Toxicity studies with 5-hydroxymethylfurfural and its metabolite 5-sulphooxymethylfurfural in wild-type mice and transgenic mice expressing human sulphotransferases 1A1 and 1A2
- 449 Downloads
5-Sulphooxymethylfurfural (SMF), an electrophilic metabolite of the abundant Maillard product 5-hydroxymethylfurfural (HMF), was intraperitoneally administered to FVB/N mice. At a dosage of 250 mg/kg, most animals died after 5–11 days due to massive damage to proximal tubules. At lower dosages, administered repeatedly, tubules also were the major target of toxicity, with regeneration and atypical hyperplasia occurring at later periods. Additionally, hepatotoxic effects and serositis of peritoneal tissues were observed. SMF is a minor metabolite of HMF in conventional mice, but HMF is an excellent substrate for a major sulphotransferase (hSULT1A1) in humans. Parental FVB/N mice and FVB/N-hSULT1A1/2 mice, carrying multiple copies of the hSULT1A1/2 gene cluster, were exposed to HMF in drinking water (0, 134 and 536 mg/kg body mass/day) for 12 weeks. Nephrotoxic effects and enhanced proliferation of hepatocytes were only detected at the high dosage. They were mild and, surprisingly, unaffected by hSULT1A1/2 expression. Thus, SMF was a potent nephrotoxicant when administered as a bolus, but did not reach levels sufficient to produce serious toxicity when generated from HMF administered continuously via drinking water. This was even the case in transgenic mice expressing clearly higher HMF sulphation activity in liver and kidney than humans.
KeywordsNephrotoxicity Hepatotoxicity 5-Hydroxymethylfurfural 5-Sulphooxymethylfurfural Human sulphotransferases 1A1 and 1A2
We thank Ms. Swetlana König, Elisabeth Meyer and Elke Thom for excellent technical assistance, Dr. Gunhild Kozianowski (Südzucker AG, Mannheim, Germany) for a gift of HMF, and Drs. Albrecht Seidel and Heinz Frank (Biochemical Institute for Environmental Carcinogens, Prof. Dr. Gernot Grimmer Foundation, Grosshansdorf, Germany) for synthesizing SMF. This work has been carried out with support from the European Commission, Priority 5 on Food Quality and Safety (Contract no FOOD-CT-2003-506820 Specific Targeted Project), “Heat-generated food toxicants—identification, characterization and risk minimization”. This publication reflects the authors views and not necessarily those of the EC. The information in this document is provided as is and no guarantee or warranty is given that the information is fit for any particular purpose. The user thereof uses the information at his/her sole risk and liability.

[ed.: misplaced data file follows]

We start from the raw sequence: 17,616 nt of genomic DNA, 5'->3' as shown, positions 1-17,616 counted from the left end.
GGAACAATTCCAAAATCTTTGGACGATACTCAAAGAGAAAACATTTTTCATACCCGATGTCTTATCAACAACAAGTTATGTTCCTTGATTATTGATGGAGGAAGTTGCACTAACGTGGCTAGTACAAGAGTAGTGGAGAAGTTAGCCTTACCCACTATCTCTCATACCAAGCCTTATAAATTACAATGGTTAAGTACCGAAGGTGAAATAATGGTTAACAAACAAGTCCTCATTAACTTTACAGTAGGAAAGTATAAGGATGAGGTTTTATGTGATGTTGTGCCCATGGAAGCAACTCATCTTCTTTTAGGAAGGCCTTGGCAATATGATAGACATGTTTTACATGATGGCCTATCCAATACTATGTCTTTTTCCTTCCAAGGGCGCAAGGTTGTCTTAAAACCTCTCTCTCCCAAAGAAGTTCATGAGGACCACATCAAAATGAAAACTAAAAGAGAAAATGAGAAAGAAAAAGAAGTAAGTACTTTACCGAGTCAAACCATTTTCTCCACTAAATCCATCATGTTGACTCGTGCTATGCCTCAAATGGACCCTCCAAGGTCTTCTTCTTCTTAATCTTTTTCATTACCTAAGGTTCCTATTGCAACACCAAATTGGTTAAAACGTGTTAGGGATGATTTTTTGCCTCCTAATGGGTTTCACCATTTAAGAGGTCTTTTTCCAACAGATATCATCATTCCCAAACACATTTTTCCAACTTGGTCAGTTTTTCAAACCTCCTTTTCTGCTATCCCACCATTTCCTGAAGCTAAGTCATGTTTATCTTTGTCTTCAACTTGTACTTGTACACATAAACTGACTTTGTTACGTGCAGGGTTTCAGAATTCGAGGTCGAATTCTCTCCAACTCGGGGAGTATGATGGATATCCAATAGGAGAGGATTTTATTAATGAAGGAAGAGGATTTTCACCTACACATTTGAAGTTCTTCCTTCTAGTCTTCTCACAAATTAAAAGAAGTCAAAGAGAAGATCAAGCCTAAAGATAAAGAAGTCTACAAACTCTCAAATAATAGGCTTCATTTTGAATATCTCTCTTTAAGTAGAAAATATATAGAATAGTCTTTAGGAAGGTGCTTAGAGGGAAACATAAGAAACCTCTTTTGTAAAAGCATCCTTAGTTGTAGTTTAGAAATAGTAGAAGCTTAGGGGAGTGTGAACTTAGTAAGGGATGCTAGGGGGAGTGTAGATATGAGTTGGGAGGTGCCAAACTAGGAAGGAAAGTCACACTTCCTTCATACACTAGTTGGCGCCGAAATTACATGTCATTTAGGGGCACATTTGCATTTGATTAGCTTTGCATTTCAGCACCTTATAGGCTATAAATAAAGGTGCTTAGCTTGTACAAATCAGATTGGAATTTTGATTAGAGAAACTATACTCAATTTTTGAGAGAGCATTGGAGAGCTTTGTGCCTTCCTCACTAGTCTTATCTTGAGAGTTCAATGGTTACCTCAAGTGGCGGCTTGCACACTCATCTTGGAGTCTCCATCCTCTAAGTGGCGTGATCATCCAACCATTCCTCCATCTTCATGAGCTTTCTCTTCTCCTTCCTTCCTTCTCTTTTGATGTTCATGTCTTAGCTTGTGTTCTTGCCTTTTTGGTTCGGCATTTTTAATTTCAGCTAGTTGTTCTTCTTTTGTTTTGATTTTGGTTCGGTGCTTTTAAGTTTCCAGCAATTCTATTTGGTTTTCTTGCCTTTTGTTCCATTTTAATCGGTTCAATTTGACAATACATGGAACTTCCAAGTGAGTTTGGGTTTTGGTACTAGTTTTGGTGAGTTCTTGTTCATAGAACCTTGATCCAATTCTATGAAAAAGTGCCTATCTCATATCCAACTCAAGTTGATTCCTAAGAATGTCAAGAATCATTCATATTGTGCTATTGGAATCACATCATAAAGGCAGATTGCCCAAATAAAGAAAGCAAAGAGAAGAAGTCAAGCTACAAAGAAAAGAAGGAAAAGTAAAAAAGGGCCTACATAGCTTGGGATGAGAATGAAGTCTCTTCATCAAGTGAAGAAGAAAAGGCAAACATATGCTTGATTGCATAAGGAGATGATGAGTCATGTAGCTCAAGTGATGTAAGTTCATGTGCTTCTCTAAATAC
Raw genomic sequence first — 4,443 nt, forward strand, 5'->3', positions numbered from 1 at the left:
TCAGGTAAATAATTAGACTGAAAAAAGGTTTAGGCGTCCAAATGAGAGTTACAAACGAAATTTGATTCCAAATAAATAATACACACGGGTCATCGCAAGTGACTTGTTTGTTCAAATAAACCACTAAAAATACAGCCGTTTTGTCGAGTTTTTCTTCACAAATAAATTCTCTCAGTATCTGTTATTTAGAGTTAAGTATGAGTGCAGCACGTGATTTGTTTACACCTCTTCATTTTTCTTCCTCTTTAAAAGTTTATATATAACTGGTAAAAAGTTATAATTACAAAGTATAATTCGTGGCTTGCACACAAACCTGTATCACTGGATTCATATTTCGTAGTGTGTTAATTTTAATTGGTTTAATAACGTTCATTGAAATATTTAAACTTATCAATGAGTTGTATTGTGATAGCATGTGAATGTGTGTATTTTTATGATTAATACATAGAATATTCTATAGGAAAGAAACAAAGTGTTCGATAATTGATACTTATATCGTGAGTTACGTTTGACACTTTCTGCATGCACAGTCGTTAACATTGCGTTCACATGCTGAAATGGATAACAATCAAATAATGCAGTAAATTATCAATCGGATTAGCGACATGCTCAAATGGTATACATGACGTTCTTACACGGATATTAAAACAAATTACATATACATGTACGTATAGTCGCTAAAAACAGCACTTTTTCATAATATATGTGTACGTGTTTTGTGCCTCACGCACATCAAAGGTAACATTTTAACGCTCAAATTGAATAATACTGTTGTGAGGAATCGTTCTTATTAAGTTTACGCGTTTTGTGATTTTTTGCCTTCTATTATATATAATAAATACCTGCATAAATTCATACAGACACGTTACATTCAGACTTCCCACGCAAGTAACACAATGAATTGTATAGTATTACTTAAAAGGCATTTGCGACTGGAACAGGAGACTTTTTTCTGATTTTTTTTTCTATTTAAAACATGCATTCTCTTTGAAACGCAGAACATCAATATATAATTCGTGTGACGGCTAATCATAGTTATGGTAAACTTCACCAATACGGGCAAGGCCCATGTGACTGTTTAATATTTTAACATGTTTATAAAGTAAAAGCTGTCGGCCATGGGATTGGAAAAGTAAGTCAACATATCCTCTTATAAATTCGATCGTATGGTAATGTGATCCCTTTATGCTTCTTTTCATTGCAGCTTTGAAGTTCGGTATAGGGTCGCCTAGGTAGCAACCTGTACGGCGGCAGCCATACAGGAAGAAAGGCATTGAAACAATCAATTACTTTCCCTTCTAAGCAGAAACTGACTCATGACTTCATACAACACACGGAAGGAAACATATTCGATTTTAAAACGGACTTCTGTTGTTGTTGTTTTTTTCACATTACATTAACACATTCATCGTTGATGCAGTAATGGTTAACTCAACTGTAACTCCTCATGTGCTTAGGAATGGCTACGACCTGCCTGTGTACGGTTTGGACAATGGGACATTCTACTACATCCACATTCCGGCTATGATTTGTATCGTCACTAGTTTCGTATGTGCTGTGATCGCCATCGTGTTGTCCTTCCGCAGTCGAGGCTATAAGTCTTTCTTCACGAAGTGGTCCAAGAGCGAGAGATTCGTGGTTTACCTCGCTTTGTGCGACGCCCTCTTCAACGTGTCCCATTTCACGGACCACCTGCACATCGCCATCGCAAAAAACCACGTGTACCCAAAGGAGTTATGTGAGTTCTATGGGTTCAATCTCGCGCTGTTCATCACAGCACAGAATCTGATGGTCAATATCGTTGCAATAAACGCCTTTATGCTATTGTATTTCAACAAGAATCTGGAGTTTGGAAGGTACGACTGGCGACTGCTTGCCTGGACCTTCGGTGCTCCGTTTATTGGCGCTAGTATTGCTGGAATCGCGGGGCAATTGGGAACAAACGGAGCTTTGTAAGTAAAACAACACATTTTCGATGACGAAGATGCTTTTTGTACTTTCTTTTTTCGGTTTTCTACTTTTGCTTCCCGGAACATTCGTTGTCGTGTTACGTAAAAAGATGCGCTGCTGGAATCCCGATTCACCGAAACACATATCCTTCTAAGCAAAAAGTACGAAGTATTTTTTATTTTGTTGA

Conflict of interest
Authors declare not having any financial or personal interest, nor having an association with any individuals or organizations that could have influenced inappropriately the submitted work.
- Bakhiya N, Monien B, Frank H, Seidel A, Glatt HR (2009) Renal organic anion transporters OAT1 and OAT3 mediate the cellular accumulation of 5-sulfooxymethylfurfural, a reactive, nephrotoxic metabolite of the Maillard product 5-hydroxymethylfurfural. Biochem Pharmacol 78:414–419PubMedCrossRefGoogle Scholar
- Dobbernack G, Meinl W, Schade N, Florian S, Wend K, Voigt I, Himmelbauer H, Gross M, Liehr T, Glatt HR (2011) Altered tissue distribution of 2-amino-1-methyl-6-phenylimidazo[4,5-b]pyridine DNA adducts in mice transgenic for human sulfotransferases 1A1 and 1A2. Carcinogenesis 32:1734–1740PubMedCrossRefGoogle Scholar
- Florian S, Bauer-Marinovic M, Taugner F, Dobbernack G, Monien BH, Meinl W, Glatt HR (2012) Study of 5-hydroxymethylfurfural and its metabolite 5-sulfooxymethylfurfural on induction of colonic aberrant crypt foci in wild-type mice and transgenic mice expressing human sulfotransferases 1A1 and 1A2. Mol Nutr Food Res. doi: 10.1002/mnfr.201100574
- Glatt HR, Schneider H, Murkovic M, Monien BH, Meinl W (2012) Hydroxymethyl-substituted furans: mutagenicity in Salmonella typhimurium strains engineered for expression of various human and rodent sulphotransferases. Mutagenesis 27:41–48Google Scholar
- NTP (1999) Toxicology and carcinogenesis studies of furfuryl alcohol (CAS No.98-00-0) in F344/N rats and B6C3F1 mice (inhalation studies). Natl Toxicol Program Tech Report Ser 482:1–248Google Scholar
- NTP (2010) Toxicology and carcinogenesis studies of 5-(hydroxymethyl)-2-furfural (CAS No. 67–47-0) in F344/N rats and B6C3F1 mice (gavage studies). Natl Toxicol Program Tech Report Ser 554:1–180Google Scholar
- Romeis B (1989) Mikroskopische Technik/Romeis. München—Wien—Baltimore, Urban & SchwarzenbergGoogle Scholar
- Sommer Y (2006) 5-(Hydroxymethyl)-2-furfural: Sulfokonjugation und ihre Bedeutung für die Genotoxizität. University of Potsdam, PotsdamGoogle Scholar